The Khmer Rouge tribunal wrapped up two days of public hearings on whether torture center head Duch should be released ahead of his atrocity crimes trials next year.
An announcement is expected in coming days, following the first public hearing of a Khmer Rouge leader since the tribunal's inception.
Prosecutors argued Duch was a flight risk, and that his release could jeopardize his own safety and lead to the destruction evidence. Defense argued that Duch was held illegally for eight years with trial by the military courts.
"As the last word, what request do you have for the Pre-Trial Chamber?" Judge Prak Kimsan asked Duch at the hearing.
"My only last request is for the judges to grant me a temporary release," said Duch, who oversaw S-21, the prison and torture center also known as Tuol Sleng.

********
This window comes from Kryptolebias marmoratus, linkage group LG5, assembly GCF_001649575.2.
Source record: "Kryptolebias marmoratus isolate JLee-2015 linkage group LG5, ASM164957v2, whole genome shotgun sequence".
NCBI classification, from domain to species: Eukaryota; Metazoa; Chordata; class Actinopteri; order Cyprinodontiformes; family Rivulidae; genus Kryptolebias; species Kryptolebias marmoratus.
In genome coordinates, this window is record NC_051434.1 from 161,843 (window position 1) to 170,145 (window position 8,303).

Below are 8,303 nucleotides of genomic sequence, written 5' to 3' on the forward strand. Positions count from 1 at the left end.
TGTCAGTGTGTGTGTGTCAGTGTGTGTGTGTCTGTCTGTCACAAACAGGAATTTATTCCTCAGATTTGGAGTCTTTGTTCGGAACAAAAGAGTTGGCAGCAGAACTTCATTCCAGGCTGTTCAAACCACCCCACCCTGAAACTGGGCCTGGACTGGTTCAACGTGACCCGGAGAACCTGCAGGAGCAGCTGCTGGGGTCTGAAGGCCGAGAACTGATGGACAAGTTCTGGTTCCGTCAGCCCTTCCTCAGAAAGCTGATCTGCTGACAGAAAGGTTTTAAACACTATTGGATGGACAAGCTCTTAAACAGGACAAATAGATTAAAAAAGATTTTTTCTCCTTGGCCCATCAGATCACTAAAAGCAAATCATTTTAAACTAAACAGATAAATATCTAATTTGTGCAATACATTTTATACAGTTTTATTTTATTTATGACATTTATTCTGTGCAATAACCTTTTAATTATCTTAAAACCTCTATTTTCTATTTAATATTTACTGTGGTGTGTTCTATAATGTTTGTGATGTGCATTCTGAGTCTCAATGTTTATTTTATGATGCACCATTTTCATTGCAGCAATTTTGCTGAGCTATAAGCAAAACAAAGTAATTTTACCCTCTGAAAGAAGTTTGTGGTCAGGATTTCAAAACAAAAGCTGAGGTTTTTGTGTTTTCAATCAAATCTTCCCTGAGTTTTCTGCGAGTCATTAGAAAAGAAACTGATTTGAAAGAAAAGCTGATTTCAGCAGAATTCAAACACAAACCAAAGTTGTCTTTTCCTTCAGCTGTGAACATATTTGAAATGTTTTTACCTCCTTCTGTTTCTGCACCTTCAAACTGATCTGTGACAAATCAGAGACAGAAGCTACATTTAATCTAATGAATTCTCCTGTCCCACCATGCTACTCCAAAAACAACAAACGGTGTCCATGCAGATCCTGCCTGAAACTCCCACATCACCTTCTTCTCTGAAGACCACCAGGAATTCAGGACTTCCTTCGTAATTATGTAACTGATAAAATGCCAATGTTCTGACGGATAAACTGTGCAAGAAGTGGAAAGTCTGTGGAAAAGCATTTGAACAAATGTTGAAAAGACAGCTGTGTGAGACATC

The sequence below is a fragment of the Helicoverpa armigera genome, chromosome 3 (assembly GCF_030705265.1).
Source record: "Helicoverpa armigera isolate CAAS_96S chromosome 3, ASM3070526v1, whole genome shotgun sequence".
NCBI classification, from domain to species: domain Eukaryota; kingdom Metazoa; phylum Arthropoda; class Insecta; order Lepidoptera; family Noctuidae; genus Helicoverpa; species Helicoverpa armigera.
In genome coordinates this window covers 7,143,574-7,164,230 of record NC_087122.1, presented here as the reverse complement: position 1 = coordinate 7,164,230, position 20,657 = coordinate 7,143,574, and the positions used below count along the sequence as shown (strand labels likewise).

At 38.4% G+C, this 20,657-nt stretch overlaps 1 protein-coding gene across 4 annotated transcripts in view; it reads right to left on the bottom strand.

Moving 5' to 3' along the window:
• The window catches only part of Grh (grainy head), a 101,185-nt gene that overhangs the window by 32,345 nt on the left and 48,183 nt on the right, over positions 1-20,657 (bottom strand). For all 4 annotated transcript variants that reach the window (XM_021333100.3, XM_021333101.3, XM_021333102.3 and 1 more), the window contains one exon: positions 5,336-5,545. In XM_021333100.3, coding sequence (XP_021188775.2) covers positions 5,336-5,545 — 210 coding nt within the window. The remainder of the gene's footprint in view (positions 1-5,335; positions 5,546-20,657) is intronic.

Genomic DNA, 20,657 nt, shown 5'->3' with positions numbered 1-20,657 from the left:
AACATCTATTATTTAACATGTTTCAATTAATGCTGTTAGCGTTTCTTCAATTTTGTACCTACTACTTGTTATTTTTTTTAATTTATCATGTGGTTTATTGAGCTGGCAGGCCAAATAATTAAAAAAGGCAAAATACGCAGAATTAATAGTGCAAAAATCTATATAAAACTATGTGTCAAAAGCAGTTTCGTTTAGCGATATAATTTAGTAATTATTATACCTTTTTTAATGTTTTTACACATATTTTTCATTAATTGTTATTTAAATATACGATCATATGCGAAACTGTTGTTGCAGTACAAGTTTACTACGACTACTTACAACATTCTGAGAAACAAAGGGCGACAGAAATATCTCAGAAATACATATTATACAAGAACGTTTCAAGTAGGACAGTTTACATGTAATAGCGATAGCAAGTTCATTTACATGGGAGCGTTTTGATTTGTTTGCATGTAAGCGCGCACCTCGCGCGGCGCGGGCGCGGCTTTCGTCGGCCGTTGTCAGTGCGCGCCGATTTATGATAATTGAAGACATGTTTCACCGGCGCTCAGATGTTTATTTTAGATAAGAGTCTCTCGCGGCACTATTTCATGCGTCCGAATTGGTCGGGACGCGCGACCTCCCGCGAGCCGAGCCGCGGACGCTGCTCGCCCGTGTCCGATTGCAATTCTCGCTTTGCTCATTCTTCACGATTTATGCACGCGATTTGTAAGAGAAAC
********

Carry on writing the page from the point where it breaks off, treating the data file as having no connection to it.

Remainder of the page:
An estimated 16,000 Cambodians were interred at Tuol Sleng, and most of them allegedly were tortured and executed and buried in mass graves outside the capital.
Duch's public hearing was a test run for trials to come, broadcast on local television and inundated with journalists and observers. For many, it provided the first glimpse of a man accused of acts of atrocity under the Khmer Rouge regime.
Tribunal officials hope the process alone will help Cambodians reconcile with their past.
"Finally, people in Cambodia can see that justice is being done," said Robert Petit, the UN-appointed co-prosecutor for the tribunal courts.